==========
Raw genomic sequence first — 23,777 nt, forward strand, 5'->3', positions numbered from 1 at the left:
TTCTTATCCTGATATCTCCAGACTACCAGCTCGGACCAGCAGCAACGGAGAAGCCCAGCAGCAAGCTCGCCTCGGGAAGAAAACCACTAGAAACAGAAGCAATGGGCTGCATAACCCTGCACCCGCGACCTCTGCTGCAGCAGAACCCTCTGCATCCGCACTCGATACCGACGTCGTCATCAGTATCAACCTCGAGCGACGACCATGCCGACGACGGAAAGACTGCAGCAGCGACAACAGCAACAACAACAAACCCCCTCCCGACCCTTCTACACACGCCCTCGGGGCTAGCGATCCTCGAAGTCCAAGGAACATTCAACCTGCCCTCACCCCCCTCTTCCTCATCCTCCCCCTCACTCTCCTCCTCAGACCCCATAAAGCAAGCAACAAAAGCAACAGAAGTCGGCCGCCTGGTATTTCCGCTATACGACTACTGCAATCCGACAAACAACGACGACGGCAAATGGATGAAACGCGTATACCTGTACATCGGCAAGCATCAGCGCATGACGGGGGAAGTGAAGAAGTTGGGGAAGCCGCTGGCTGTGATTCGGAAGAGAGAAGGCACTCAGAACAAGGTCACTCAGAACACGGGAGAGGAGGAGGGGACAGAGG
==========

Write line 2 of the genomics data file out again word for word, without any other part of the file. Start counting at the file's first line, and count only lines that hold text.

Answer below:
TTCTTATCCTGATATCTCCAGACTACCAGCTCGGACCAGCAGCAACGGAGAAGCCCAGCAGCAAGCTCGCCTCGGGAAGAAAACCACTAGAAACAGAAGCAATGGGCTGCATAACCCTGCACCCGCGACCTCTGCTGCAGCAGAACCCTCTGCATCCGCACTCGATACCGACGTCGTCATCAGTATCAACCTCGAGCGACGACCATGCCGACGACGGAAAGACTGCAGCAGCGACAACAGCAACAACAACAAACCCCCTCCCGACCCTTCTACACACGCCCTCGGGGCTAGCGATCCTCGAAGTCCAAGGAACATTCAACCTGCCCTCACCCCCCTCTTCCTCATCCTCCCCCTCACTCTCCTCCTCAGACCCCATAAAGCAAGCAACAAAAGCAACAGAAGTCGGCCGCCTGGTATTTCCGCTATACGACTACTGCAATCCGACAAACAACGACGACGGCAAATGGATGAAACGCGTATACCTGTACATCGGCAAGCATCAGCGCATGACGGGGGAAGTGAAGAAGTTGGGGAAGCCGCTGGCTGTGATTCGGAAGAGAGAAGGCACTCAGAACAAGGTCACTCAGAACACGGGAGAGGAGGAGGGGACAGAGG